The Marquess of Gorsewall Manor
Book 1 of the series: After the Swan’s Nest
By Adella J. Harris
I want to preface this review by pointing out that a lot of the shit I say sounds critical when it’s meant to be high praise. I am impressed this author pulled off a lot of things many authors could not, in my humble opinion. That humble opinion of mine may further be discredited by the fact that I am not well versed in murder mysteries or slow burns. Please take my words with a grain of salt.
This book was a thoroughly enjoyable read nonetheless.
My Rating: 6.5/10
The Marquess of Gorsewall Manor isn’t the type of book I’d normally enjoy. I mean, it certainly gets points for genre. I am a historical queer romance fiend through and through, but it is slow. And I am nothing if not notoriously prone to yeeting anything off my reading list that doesn’t immediately grab me by the horns and continuously make me buck for hundreds of pages.
So why the fuck did I finish this book? Let’s talk about that, shall we? Beware very mild spoilers (Most of what I’ll reveal can be found on a summary somewhere.)
Thomas Brook is a dull man. I’m not being mean, I swear. One of the first things we learn about him is that he considers himself to be quite dull indeed. Now I happen to be a massive fan of narration fitting character, circumstance, and setting. Like reverse-method-acting, I guess? Is that a stretch? So, for the first time ever (slight exaggeration), I read what should have been a super exciting sequence of events, not feeling a whole lot of excitement, and I didn’t hate it.
In the beginning of the story, our protagonist Thomas Brook is caught in a Molly house in a rather non-hetero position. He’s tossed into prison, escapes that prison, and spends the next while prostituting himself to get by as he flees across the countryside. And we’re just talking about the character-development setup here — this is all before the real plot even begins. Adella J. Harris sets it up so well that the dampening of these thrills perfectly fits the character who’s telling it. Somehow his dullness has taken on a charm, and infused the semi-exciting, semi-dull first act with it so effectively.
Any other book, I would have DNFed the fuck out of it, but this one… Even though I wasn’t excited, I was enjoying it. The unpleasantness of it was depicted well enough that I empathized with him. I cared about Thomas Brook, I wanted him to win at escaping prison. I felt terrible for the friend he left behind. I felt all kinds of feelings, and even if they weren’t what I’d normally expect, I was hella immersed.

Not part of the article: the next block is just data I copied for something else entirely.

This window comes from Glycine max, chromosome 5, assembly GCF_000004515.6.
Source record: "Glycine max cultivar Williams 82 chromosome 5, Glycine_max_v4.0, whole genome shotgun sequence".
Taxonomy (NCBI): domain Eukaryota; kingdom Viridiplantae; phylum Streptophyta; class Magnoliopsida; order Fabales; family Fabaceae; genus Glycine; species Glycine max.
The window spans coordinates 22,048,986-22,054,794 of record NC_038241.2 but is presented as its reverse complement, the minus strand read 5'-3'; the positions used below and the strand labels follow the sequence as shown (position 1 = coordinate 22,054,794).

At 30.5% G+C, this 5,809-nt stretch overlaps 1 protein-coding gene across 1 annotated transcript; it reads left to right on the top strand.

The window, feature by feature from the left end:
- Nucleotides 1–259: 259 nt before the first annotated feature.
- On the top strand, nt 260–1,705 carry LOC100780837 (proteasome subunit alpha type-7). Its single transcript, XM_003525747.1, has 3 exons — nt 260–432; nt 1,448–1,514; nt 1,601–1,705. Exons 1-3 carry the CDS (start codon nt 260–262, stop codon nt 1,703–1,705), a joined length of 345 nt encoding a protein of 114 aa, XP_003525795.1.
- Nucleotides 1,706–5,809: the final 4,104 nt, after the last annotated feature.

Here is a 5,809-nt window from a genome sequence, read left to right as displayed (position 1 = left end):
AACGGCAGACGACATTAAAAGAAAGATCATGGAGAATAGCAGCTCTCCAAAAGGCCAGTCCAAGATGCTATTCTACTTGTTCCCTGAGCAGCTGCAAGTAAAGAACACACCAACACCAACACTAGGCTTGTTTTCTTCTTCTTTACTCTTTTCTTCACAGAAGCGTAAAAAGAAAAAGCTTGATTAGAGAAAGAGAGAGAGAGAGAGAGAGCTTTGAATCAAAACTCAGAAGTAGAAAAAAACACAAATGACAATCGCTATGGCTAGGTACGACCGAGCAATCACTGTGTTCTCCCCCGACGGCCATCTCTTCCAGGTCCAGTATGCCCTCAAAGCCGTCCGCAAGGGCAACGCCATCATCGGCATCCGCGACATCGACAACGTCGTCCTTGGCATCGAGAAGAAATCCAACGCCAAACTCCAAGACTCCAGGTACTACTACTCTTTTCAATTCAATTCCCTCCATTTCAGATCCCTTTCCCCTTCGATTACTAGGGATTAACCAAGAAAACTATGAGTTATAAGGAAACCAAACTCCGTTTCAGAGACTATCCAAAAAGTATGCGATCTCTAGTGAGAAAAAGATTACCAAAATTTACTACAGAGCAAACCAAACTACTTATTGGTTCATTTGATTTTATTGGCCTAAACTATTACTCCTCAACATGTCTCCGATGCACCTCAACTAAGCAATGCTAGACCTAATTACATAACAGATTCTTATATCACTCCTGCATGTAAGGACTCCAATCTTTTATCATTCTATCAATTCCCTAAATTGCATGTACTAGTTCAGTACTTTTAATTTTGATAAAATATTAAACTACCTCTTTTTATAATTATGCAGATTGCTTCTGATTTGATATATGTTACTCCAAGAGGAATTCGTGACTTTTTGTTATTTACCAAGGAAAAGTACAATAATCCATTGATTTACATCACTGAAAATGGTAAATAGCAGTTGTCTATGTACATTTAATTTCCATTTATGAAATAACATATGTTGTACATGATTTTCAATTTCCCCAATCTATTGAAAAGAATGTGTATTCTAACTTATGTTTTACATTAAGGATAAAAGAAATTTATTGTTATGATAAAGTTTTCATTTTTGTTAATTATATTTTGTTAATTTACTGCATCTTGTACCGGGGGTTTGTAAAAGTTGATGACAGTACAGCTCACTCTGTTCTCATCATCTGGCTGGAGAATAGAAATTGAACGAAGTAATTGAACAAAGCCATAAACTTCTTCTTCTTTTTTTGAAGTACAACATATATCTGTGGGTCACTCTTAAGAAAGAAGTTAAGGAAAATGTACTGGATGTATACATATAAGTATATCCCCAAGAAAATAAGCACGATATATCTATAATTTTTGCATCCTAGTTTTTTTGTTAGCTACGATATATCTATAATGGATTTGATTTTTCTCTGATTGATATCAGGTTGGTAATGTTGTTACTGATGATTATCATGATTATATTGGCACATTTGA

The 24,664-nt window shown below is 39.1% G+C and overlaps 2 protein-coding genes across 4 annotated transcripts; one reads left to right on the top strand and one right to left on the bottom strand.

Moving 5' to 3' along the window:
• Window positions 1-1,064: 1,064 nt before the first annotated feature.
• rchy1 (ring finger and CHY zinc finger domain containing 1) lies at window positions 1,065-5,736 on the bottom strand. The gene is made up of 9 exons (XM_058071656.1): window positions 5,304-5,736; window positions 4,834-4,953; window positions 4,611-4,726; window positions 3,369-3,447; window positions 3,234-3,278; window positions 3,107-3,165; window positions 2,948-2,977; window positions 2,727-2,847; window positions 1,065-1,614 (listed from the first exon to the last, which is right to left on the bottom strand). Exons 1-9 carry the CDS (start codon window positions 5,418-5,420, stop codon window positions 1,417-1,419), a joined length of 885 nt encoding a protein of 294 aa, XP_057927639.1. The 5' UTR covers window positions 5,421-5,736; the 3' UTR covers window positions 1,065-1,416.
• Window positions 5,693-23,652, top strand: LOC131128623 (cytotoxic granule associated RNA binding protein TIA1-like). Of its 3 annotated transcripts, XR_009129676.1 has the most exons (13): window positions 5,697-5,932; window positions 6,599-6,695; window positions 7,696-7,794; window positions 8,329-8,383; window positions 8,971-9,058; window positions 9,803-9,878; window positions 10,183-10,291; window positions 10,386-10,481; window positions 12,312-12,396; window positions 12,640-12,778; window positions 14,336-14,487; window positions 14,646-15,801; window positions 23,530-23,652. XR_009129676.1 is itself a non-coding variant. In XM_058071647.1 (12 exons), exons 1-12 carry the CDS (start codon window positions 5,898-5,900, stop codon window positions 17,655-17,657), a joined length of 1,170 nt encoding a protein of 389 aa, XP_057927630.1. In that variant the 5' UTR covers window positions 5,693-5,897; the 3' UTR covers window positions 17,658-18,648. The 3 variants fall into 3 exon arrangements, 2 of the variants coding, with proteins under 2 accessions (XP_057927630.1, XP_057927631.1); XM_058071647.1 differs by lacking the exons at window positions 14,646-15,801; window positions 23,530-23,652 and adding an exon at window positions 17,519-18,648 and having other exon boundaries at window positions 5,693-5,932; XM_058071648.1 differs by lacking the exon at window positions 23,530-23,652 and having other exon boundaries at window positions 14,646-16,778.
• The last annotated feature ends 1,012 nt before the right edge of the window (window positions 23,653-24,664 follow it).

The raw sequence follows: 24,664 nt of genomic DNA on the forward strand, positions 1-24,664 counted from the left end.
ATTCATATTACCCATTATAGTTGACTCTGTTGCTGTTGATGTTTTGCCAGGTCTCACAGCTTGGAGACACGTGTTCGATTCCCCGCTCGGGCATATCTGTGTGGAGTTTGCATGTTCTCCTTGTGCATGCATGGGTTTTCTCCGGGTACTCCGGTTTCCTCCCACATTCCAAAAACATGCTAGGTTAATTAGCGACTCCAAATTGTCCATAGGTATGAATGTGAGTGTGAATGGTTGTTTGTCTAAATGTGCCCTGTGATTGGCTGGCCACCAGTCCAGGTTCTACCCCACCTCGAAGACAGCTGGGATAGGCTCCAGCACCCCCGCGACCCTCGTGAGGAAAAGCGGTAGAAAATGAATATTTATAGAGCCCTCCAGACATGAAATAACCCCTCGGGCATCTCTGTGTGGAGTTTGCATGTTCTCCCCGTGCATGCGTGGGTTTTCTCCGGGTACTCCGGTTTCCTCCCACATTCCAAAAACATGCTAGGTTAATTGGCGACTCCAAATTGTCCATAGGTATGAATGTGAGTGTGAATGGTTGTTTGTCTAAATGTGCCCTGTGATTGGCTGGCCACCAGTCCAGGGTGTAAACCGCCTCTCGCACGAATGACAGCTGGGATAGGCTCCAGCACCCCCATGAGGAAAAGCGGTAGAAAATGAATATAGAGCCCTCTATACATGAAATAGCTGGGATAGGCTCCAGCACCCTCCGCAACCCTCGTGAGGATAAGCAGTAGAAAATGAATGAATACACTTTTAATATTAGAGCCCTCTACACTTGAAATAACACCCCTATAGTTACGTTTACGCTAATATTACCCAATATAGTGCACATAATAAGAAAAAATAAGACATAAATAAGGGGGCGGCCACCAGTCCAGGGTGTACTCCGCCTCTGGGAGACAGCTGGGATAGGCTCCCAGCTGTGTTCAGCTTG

What follows that adventure is a pleasant tale of mystery and suspense. A murder mystery, to be precise. It seems the attractive, yet stoic lord of the manor, who ultimately takes the displaced Mr. Brook in, is the centre of quite a bit of gossip. One of those juicy parcels happens to be the disappearance of his fiancé. And one way or another our dear protagonist winds up invested enough to seek answers.
There’s nothing flashy about the story. Despite the unconventional first act, the rest of it is standard fare for murder mysteries, in a good way. Because hell yeah, we need more murder mysteries with queer main characters. There was a point where I was lowkey hoping it had paranormal elements, but alas, it does not.
Honestly, though, my biggest issue with this first book, is that there is a lot of over-explaining. Not enough to make me stop reading, and since this is such a slow burn, you can consider that a compliment coming from me. I’m not a slow-burn kinda gal. The over-explaining was, however, enough to render a good chunk of the climax and aftermath passive. Some of which can be excused by conventions of the genre, of course, but not all.
I enjoyed it regardless. It is, overall, a solid story with enough meat to keep me gnawing happily at its bones.
I have every intention of reading the second in the series. It’s already sitting in my kindle!
Other Book Reviews by Sam Clover
If you’ve read any Regency Romances, you’ll likely recognize the formula of All in With the Duke by Ava March. Grumpy Lord + Disgraced/downtrodden pretty boy = love and class-related dilemmas in the way of that love.
It’s strange how one element of a story can be so powerful it eclipses the vast majority of flaws. For Hostile Takeover, By Lucy Lennox, that element was character chemistry.
Reccomended for: Lovers of slow burn romance, lovers of found family, lovers of m/m romance in general, and anyone who wants to read a compassionate and well-researched romance featuring leads with disabilities.
is an author of m/m speculative dark romances. When she’s not writing, reading, or whatever else you see her do on the interwebz, she spends her time managing a discord server for Erotica writers.